MATLAB Answers

Can I stop MATLAB when it's being busy?

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matar maoz
matar maoz 30 Jun 2011
댓글: Walter Roberson 17 Mar 2020
If MATLAB runs a code, and takes not responding (displaying 'Busy' at the lower bar, next to start button), it removes the - >> sign from the command window, and I cant do anything but close it from the windows's task manager.
Is there a more elegant approach to that problem?
Matar Maoz

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채택된 답변

Jan
Jan 30 Jun 2011
Sometimes even Ctrl-C does not work, when Matlab has no chance to evaluate the events. Therefore a DRAWNOW can be helpful in longer loops. Even in Mex files this can be done using mexCallMATLAB.

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matar maoz
matar maoz 30 Jun 2011
It's funny to see the same faces each time I ask something.
Thank you very much. You have ended a few days of frustration.
the DRAWNOW didnt do anything, although the ctrl+c did the job.
thanks again
Matar
KAE
KAE 22 Jan 2020
If I am having trouble ending a program with CTRL-C, I should include the drawnow command inside my loop, even if my program makes no plots, right? In other words, no drawing is necessary.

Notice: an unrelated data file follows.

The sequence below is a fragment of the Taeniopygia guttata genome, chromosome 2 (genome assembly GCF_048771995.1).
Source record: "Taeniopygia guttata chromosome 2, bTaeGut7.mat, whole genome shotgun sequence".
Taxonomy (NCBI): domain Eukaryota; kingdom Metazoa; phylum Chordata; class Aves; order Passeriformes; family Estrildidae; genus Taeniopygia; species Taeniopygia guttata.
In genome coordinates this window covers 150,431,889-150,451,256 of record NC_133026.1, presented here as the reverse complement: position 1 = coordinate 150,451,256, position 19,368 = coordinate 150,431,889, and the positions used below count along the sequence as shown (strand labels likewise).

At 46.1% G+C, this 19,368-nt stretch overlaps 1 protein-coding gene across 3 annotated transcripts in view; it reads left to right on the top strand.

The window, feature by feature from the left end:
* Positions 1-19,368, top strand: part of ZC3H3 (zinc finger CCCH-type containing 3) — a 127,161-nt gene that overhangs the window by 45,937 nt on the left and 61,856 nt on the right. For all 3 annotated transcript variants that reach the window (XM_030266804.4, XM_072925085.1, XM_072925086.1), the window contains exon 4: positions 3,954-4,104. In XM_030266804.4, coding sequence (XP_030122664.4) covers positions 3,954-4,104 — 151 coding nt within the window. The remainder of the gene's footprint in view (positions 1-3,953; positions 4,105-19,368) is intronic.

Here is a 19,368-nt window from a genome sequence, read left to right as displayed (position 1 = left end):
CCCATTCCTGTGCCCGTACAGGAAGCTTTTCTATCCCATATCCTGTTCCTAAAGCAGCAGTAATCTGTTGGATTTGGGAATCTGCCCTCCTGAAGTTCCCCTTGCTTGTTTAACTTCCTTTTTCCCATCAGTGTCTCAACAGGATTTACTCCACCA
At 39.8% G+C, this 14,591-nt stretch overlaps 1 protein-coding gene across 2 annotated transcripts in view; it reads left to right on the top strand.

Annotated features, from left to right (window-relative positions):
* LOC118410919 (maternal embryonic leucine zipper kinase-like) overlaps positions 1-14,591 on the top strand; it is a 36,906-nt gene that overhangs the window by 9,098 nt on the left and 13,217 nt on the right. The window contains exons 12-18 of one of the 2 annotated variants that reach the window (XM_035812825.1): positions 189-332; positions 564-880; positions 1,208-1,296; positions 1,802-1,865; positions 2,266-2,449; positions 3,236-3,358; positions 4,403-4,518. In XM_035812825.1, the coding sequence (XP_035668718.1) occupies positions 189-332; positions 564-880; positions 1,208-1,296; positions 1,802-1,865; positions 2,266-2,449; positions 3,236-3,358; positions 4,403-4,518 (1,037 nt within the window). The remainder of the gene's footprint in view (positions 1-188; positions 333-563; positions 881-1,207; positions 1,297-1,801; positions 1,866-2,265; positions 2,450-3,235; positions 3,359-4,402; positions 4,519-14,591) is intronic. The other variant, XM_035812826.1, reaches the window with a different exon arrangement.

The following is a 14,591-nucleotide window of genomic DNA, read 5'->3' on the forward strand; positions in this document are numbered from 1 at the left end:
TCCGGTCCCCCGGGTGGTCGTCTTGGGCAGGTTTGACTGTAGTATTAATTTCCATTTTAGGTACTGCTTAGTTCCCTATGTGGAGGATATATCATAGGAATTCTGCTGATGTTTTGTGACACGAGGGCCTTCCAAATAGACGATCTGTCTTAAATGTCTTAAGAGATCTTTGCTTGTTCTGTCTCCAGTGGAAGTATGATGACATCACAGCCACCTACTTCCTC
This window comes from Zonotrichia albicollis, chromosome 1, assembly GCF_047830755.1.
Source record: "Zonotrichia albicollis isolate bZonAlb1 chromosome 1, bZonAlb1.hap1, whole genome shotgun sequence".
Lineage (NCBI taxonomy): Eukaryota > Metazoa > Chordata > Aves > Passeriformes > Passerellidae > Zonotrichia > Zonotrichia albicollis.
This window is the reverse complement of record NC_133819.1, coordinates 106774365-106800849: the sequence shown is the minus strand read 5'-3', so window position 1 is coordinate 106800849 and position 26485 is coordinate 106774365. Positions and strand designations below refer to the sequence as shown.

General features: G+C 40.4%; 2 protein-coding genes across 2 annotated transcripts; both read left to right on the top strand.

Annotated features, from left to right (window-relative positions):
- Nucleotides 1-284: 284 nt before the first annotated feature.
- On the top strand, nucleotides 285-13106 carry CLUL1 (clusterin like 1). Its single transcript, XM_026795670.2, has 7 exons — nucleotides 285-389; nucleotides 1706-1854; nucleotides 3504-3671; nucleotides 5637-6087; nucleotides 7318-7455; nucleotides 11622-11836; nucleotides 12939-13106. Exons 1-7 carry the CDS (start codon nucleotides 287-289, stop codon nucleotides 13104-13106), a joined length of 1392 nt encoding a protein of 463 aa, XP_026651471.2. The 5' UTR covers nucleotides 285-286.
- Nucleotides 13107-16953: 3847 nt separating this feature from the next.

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추가 답변(5개)

Andrei Bobrov
Andrei Bobrov 30 Jun 2011
Ctrl+Break

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matar maoz
matar maoz 30 Jun 2011
can you please be more specific?
Matt Fig
Matt Fig 30 Jun 2011
I did not know about ctrl+Break. Thanks andrei!
Yujia Zhai
Yujia Zhai 1 Jun 2019
Come on! Why dont you just talk to Matlab and indicate it to stop?

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Fangjun Jiang
Fangjun Jiang 30 Jun 2011
I usually press ctrl+c or ctrl+d.
I don't know how I get the idea of pressing ctrl+d but I remembered it worked sometimes. Here is a reference to the MATLAB documentation.
Stopping Execution
To stop execution of whatever is currently running, press Ctrl+C or Ctrl+Break. On Apple Macintosh platforms, you can also use Command+. (the Command key and the period key) to stop the program. For certain operations, stopping the program might generate errors in the Command Window.